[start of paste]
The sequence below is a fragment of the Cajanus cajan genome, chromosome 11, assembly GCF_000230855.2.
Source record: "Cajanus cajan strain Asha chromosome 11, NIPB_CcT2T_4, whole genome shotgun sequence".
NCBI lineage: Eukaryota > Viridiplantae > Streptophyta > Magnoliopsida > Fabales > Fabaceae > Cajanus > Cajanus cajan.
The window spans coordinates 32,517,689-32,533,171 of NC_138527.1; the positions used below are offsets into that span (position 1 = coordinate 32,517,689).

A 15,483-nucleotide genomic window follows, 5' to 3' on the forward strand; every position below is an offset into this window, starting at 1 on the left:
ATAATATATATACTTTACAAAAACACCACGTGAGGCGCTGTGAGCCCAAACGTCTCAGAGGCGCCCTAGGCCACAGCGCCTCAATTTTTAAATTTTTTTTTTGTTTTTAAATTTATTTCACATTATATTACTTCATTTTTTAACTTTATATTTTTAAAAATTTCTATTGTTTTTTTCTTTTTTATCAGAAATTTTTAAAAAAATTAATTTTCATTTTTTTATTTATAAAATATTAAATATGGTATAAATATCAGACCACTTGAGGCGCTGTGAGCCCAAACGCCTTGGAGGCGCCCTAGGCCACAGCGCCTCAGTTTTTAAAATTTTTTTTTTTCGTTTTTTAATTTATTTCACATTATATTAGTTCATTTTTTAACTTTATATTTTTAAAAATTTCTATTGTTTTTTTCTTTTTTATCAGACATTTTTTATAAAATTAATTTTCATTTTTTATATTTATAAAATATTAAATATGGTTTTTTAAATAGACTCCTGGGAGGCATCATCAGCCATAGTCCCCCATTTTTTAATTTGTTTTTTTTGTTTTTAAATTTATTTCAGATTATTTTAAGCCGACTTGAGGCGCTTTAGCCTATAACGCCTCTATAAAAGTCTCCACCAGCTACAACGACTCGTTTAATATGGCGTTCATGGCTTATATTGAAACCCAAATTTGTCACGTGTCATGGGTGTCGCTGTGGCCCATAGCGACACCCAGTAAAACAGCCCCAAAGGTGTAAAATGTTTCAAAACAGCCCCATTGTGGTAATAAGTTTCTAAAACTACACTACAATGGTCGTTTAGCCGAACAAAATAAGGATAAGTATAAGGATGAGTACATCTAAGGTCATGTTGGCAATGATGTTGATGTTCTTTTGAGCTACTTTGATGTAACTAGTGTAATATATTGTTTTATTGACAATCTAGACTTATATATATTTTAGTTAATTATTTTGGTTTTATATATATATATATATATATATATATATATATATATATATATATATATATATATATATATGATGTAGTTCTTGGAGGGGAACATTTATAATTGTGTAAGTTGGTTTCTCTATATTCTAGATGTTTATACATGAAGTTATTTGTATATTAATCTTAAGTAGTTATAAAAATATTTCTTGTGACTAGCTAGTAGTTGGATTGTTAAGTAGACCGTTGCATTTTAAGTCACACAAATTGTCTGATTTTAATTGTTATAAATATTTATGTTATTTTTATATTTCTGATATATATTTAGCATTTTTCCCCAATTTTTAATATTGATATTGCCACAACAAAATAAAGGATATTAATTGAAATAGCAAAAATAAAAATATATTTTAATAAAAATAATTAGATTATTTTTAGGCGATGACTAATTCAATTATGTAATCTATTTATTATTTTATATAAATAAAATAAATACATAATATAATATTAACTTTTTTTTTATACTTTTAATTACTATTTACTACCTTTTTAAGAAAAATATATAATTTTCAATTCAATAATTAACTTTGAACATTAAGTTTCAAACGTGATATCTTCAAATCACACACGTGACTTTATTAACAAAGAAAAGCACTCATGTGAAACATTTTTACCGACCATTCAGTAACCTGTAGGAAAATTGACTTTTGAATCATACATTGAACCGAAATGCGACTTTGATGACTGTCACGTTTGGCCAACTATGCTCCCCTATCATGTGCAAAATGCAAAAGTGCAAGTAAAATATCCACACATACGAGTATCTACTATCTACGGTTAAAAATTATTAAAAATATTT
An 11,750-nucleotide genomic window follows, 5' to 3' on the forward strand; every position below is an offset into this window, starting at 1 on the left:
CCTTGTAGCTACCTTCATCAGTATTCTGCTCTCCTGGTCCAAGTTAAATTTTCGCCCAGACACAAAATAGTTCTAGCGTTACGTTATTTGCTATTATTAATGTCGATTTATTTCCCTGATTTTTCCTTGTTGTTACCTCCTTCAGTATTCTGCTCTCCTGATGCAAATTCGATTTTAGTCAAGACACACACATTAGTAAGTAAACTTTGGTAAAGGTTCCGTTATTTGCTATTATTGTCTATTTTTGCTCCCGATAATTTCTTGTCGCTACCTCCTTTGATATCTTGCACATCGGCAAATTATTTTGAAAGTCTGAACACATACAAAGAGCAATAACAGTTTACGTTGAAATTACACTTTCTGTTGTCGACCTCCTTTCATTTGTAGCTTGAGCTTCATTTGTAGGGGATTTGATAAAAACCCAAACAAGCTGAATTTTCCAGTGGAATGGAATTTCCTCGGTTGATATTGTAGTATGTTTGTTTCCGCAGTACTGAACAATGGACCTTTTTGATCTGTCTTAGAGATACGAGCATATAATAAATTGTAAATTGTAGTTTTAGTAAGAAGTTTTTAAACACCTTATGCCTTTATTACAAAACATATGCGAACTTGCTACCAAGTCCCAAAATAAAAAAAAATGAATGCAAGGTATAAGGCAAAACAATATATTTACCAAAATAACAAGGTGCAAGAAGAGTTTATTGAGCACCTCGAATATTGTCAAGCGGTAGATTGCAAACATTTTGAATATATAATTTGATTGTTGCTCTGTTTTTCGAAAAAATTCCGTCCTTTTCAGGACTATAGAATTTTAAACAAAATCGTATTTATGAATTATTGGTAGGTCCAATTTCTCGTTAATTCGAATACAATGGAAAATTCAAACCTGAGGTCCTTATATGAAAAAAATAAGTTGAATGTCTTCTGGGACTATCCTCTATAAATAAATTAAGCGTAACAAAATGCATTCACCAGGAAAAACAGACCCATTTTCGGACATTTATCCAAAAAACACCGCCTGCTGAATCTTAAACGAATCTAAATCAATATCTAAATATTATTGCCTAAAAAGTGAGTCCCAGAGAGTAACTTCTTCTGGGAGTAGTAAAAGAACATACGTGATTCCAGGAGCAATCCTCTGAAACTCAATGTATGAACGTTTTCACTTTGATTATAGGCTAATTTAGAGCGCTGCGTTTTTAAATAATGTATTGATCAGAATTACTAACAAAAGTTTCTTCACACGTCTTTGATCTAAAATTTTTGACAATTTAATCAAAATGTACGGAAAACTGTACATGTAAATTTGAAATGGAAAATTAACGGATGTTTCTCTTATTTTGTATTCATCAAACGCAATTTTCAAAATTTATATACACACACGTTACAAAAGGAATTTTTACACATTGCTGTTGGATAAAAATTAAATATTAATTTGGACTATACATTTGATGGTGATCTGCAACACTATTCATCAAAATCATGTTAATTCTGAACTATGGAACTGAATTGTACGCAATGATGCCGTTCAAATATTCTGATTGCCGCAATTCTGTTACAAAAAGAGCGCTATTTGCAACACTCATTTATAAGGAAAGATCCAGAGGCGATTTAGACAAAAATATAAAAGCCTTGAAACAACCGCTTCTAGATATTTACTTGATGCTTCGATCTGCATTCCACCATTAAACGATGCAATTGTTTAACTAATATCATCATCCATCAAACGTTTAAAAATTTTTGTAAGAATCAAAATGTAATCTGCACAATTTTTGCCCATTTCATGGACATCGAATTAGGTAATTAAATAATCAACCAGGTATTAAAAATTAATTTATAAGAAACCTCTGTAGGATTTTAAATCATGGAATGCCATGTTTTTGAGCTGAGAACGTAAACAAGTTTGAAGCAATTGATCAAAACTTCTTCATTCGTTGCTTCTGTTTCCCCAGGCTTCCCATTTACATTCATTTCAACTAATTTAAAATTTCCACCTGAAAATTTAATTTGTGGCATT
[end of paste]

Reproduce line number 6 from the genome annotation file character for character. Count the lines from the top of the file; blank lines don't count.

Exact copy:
ATAATATATATACTTTACAAAAACACCACGTGAGGCGCTGTGAGCCCAAACGTCTCAGAGGCGCCCTAGGCCACAGCGCCTCAATTTTTAAATTTTTTTTTTGTTTTTAAATTTATTTCACATTATATTACTTCATTTTTTAACTTTATATTTTTAAAAATTTCTATTGTTTTTTTCTTTTTTATCAGAAATTTTTAAAAAAATTAATTTTCATTTTTTTATTTATAAAATATTAAATATGGTATAAATATCAGACCACTTGAGGCGCTGTGAGCCCAAACGCCTTGGAGGCGCCCTAGGCCACAGCGCCTCAGTTTTTAAAATTTTTTTTTTTCGTTTTTTAATTTATTTCACATTATATTAGTTCATTTTTTAACTTTATATTTTTAAAAATTTCTATTGTTTTTTTCTTTTTTATCAGACATTTTTTATAAAATTAATTTTCATTTTTTATATTTATAAAATATTAAATATGGTTTTTTAAATAGACTCCTGGGAGGCATCATCAGCCATAGTCCCCCATTTTTTAATTTGTTTTTTTTGTTTTTAAATTTATTTCAGATTATTTTAAGCCGACTTGAGGCGCTTTAGCCTATAACGCCTCTATAAAAGTCTCCACCAGCTACAACGACTCGTTTAATATGGCGTTCATGGCTTATATTGAAACCCAAATTTGTCACGTGTCATGGGTGTCGCTGTGGCCCATAGCGACACCCAGTAAAACAGCCCCAAAGGTGTAAAATGTTTCAAAACAGCCCCATTGTGGTAATAAGTTTCTAAAACTACACTACAATGGTCGTTTAGCCGAACAAAATAAGGATAAGTATAAGGATGAGTACATCTAAGGTCATGTTGGCAATGATGTTGATGTTCTTTTGAGCTACTTTGATGTAACTAGTGTAATATATTGTTTTATTGACAATCTAGACTTATATATATTTTAGTTAATTATTTTGGTTTTATATATATATATATATATATATATATATATATATATATATATATATATATATATATATATGATGTAGTTCTTGGAGGGGAACATTTATAATTGTGTAAGTTGGTTTCTCTATATTCTAGATGTTTATACATGAAGTTATTTGTATATTAATCTTAAGTAGTTATAAAAATATTTCTTGTGACTAGCTAGTAGTTGGATTGTTAAGTAGACCGTTGCATTTTAAGTCACACAAATTGTCTGATTTTAATTGTTATAAATATTTATGTTATTTTTATATTTCTGATATATATTTAGCATTTTTCCCCAATTTTTAATATTGATATTGCCACAACAAAATAAAGGATATTAATTGAAATAGCAAAAATAAAAATATATTTTAATAAAAATAATTAGATTATTTTTAGGCGATGACTAATTCAATTATGTAATCTATTTATTATTTTATATAAATAAAATAAATACATAATATAATATTAACTTTTTTTTTATACTTTTAATTACTATTTACTACCTTTTTAAGAAAAATATATAATTTTCAATTCAATAATTAACTTTGAACATTAAGTTTCAAACGTGATATCTTCAAATCACACACGTGACTTTATTAACAAAGAAAAGCACTCATGTGAAACATTTTTACCGACCATTCAGTAACCTGTAGGAAAATTGACTTTTGAATCATACATTGAACCGAAATGCGACTTTGATGACTGTCACGTTTGGCCAACTATGCTCCCCTATCATGTGCAAAATGCAAAAGTGCAAGTAAAATATCCACACATACGAGTATCTACTATCTACGGTTAAAAATTATTAAAAATATTT